The beauty of the show, says Meredith Broadcasting Group President Paul Karpowicz, is its focus on all things local. Stations rename the show to better fit their own markets, with titles such as Better Connecticut or Better Kansas City, and either plug in their own hosts or use the hosts provided by Meredith. In concept, Better TV seems similar to the old PM Magazine, which was a syndication staple in the '70s and also was designed to look homegrown. But only parts of the content were; the rest came from features produced to be seen nationwide. Better TV also has plenty of opportunities to fold in sponsor-supported segments.

“TV stations need to find a way to be hyper-local, and this show gives them that foundation without having to do all the work themselves,” says Karpowicz.

In a similar vein, Hearst-Argyle Broadcasting is developing an hour-long talk show, Conversations With Carlos Watson, which it plans to roll out in September 2009. “We are taking the long view so this can be a franchise that can be around for a long time,” says Hearst-Argyle's Coleman.

Court Still In Session

The court genre is surely saturated, but with court a constant in daytime and several shows possibly going out of circulation, syndicators can't help but cast their gaze at potential jurists. Warner Bros. has a show in the works featuring former judge and district attorney—and Fox News contributor—Jeanine Pirro. But sources say they don't expect Warner Bros. to go forward with Pirro this year now that Bonnie Hunt is largely sold.

And Program Partners is selling half-hour strip Family Court With Judge Penny, featuring Georgia State Judge Penny Brown Reynolds, to TV stations for fall 2008. The show will be produced by 44 Blue Productions, which also produces Split Ends for the Style Network and prison documentary series Lockup for MSNBC.

The distributors say they decided to pick up the show based on the strength of the judge: “When she walks into a room, everybody notices. She commands attention,” says Josh Raphaelson, Program Partners' co-principal. “She deals with these life-and-death issues with great authenticity, and when we saw her on camera, we instantly knew she could carry a TV show.”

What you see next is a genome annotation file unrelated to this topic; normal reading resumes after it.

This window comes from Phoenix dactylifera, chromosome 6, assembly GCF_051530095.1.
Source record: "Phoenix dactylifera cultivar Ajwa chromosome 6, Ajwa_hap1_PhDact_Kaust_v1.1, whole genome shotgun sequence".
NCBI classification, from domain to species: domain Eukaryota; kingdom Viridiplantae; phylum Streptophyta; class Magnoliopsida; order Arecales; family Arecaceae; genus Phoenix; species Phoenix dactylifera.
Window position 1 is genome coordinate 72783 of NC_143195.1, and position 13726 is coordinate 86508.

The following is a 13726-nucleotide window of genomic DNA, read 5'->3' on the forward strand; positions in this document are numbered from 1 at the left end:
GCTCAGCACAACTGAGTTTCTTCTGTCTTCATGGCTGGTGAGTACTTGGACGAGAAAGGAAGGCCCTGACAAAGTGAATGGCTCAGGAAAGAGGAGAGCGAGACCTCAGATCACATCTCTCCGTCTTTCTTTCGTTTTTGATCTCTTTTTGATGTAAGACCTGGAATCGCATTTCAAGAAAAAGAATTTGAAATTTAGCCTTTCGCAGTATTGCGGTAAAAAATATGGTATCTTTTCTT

“We are always on the lookout for strong talent we think could work in daytime,” says Stephanie Drachkovitch, executive vice president of 44 Blue. “We weren't combing the planet for a judge, but Judge Penny has such a unique voice and strong presence. She doesn't feel like anyone else on the air right now. She possesses qualities that made us think we could build a franchise around her.”

Sony is considering throwing one more court show into the mix, with a program featuring Judge Karen Mills-Francis, an African-American jurist from Miami. And Radar Entertainment, which has tried to launch Jury Duty this season to little ratings success, is developing Star Witness, featuring Court TV's Rikki Klieman. Besides her work as a legal commentator and analyst, Klieman has appeared as an actress on shows such as NBC's Las Vegas and ABC's NYPD Blue.

All syndicators will admit that their business is challenged, but they hope that different tactics will yield different results.

Says Drachkovitch, who headed development at Telepictures and Buena Vista, now Disney-ABC, before joining her husband, Rasha, at 44 Blue: “There are ways to find opportunity if you just look at it differently. It ain't always easy, but if you are creative about how you approach it, it can be done. To give up on it would be silly. Stations always want programming, and there are always new viewers.”